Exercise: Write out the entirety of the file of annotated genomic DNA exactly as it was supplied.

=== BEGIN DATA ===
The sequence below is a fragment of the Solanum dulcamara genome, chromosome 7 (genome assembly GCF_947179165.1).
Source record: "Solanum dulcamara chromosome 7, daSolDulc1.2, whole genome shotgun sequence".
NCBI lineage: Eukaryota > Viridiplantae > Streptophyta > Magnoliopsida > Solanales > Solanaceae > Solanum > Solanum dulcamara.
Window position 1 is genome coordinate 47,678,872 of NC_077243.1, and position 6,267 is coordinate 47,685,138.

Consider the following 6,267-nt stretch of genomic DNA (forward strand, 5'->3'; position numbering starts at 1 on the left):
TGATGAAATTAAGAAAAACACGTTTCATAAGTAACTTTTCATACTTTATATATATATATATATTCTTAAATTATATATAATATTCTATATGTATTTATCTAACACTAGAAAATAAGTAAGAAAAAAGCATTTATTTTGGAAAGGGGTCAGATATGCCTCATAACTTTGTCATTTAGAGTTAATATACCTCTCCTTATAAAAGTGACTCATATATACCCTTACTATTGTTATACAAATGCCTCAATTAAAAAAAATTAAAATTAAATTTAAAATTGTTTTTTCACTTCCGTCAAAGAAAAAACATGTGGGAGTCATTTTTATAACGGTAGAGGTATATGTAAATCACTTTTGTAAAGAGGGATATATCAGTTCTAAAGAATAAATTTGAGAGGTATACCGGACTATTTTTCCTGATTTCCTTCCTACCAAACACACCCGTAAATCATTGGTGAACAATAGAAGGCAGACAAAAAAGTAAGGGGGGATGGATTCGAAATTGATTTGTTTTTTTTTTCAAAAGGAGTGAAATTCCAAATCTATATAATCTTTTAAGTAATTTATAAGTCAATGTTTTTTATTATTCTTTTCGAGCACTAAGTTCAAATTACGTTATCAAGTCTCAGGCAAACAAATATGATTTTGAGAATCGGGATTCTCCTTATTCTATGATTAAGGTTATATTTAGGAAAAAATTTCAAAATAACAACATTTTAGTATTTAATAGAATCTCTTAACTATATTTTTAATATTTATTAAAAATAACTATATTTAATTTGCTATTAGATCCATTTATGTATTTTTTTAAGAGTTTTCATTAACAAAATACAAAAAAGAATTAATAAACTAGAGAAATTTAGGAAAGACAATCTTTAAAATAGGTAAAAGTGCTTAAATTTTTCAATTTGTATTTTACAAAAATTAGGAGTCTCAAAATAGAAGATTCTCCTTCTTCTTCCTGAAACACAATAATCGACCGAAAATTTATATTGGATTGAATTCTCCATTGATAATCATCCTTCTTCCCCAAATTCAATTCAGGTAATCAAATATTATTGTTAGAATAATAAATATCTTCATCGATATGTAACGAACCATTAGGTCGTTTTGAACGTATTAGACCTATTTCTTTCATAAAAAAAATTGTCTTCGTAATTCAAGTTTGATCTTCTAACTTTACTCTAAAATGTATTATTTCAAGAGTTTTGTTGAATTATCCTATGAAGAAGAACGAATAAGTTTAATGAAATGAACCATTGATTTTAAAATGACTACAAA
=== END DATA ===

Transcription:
The sequence below is a fragment of the Solanum dulcamara genome, chromosome 7 (genome assembly GCF_947179165.1).
Source record: "Solanum dulcamara chromosome 7, daSolDulc1.2, whole genome shotgun sequence".
NCBI lineage: Eukaryota > Viridiplantae > Streptophyta > Magnoliopsida > Solanales > Solanaceae > Solanum > Solanum dulcamara.
Window position 1 is genome coordinate 47,678,872 of NC_077243.1, and position 6,267 is coordinate 47,685,138.

Consider the following 6,267-nt stretch of genomic DNA (forward strand, 5'->3'; position numbering starts at 1 on the left):
TGATGAAATTAAGAAAAACACGTTTCATAAGTAACTTTTCATACTTTATATATATATATATATTCTTAAATTATATATAATATTCTATATGTATTTATCTAACACTAGAAAATAAGTAAGAAAAAAGCATTTATTTTGGAAAGGGGTCAGATATGCCTCATAACTTTGTCATTTAGAGTTAATATACCTCTCCTTATAAAAGTGACTCATATATACCCTTACTATTGTTATACAAATGCCTCAATTAAAAAAAATTAAAATTAAATTTAAAATTGTTTTTTCACTTCCGTCAAAGAAAAAACATGTGGGAGTCATTTTTATAACGGTAGAGGTATATGTAAATCACTTTTGTAAAGAGGGATATATCAGTTCTAAAGAATAAATTTGAGAGGTATACCGGACTATTTTTCCTGATTTCCTTCCTACCAAACACACCCGTAAATCATTGGTGAACAATAGAAGGCAGACAAAAAAGTAAGGGGGGATGGATTCGAAATTGATTTGTTTTTTTTTTCAAAAGGAGTGAAATTCCAAATCTATATAATCTTTTAAGTAATTTATAAGTCAATGTTTTTTATTATTCTTTTCGAGCACTAAGTTCAAATTACGTTATCAAGTCTCAGGCAAACAAATATGATTTTGAGAATCGGGATTCTCCTTATTCTATGATTAAGGTTATATTTAGGAAAAAATTTCAAAATAACAACATTTTAGTATTTAATAGAATCTCTTAACTATATTTTTAATATTTATTAAAAATAACTATATTTAATTTGCTATTAGATCCATTTATGTATTTTTTTAAGAGTTTTCATTAACAAAATACAAAAAAGAATTAATAAACTAGAGAAATTTAGGAAAGACAATCTTTAAAATAGGTAAAAGTGCTTAAATTTTTCAATTTGTATTTTACAAAAATTAGGAGTCTCAAAATAGAAGATTCTCCTTCTTCTTCCTGAAACACAATAATCGACCGAAAATTTATATTGGATTGAATTCTCCATTGATAATCATCCTTCTTCCCCAAATTCAATTCAGGTAATCAAATATTATTGTTAGAATAATAAATATCTTCATCGATATGTAACGAACCATTAGGTCGTTTTGAACGTATTAGACCTATTTCTTTCATAAAAAAAATTGTCTTCGTAATTCAAGTTTGATCTTCTAACTTTACTCTAAAATGTATTATTTCAAGAGTTTTGTTGAATTATCCTATGAAGAAGAACGAATAAGTTTAATGAAATGAACCATTGATTTTAAAATGACTACAAA